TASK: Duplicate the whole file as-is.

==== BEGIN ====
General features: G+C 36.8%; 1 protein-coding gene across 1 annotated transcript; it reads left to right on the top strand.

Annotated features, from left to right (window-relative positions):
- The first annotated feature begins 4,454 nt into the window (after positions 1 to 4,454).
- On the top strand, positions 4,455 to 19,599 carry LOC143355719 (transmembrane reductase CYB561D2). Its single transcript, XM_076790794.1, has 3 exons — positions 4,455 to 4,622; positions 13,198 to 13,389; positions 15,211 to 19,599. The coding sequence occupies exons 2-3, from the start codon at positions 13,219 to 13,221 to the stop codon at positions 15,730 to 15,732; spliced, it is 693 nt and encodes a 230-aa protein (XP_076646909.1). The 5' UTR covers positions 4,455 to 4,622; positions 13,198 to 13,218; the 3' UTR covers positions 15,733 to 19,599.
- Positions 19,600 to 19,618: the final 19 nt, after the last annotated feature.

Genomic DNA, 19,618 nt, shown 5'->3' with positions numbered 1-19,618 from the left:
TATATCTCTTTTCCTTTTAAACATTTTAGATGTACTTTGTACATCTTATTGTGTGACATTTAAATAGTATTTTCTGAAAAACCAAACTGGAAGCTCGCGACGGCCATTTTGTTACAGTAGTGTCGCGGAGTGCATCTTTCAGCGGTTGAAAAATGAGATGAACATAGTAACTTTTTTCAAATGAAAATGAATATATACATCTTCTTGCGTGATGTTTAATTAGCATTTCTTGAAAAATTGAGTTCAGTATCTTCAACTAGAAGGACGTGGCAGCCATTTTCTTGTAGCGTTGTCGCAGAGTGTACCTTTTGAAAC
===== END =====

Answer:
General features: G+C 36.8%; 1 protein-coding gene across 1 annotated transcript; it reads left to right on the top strand.

Annotated features, from left to right (window-relative positions):
- The first annotated feature begins 4,454 nt into the window (after positions 1 to 4,454).
- On the top strand, positions 4,455 to 19,599 carry LOC143355719 (transmembrane reductase CYB561D2). Its single transcript, XM_076790794.1, has 3 exons — positions 4,455 to 4,622; positions 13,198 to 13,389; positions 15,211 to 19,599. The coding sequence occupies exons 2-3, from the start codon at positions 13,219 to 13,221 to the stop codon at positions 15,730 to 15,732; spliced, it is 693 nt and encodes a 230-aa protein (XP_076646909.1). The 5' UTR covers positions 4,455 to 4,622; positions 13,198 to 13,218; the 3' UTR covers positions 15,733 to 19,599.
- Positions 19,600 to 19,618: the final 19 nt, after the last annotated feature.

Genomic DNA, 19,618 nt, shown 5'->3' with positions numbered 1-19,618 from the left:
TATATCTCTTTTCCTTTTAAACATTTTAGATGTACTTTGTACATCTTATTGTGTGACATTTAAATAGTATTTTCTGAAAAACCAAACTGGAAGCTCGCGACGGCCATTTTGTTACAGTAGTGTCGCGGAGTGCATCTTTCAGCGGTTGAAAAATGAGATGAACATAGTAACTTTTTTCAAATGAAAATGAATATATACATCTTCTTGCGTGATGTTTAATTAGCATTTCTTGAAAAATTGAGTTCAGTATCTTCAACTAGAAGGACGTGGCAGCCATTTTCTTGTAGCGTTGTCGCAGAGTGTACCTTTTGAAAC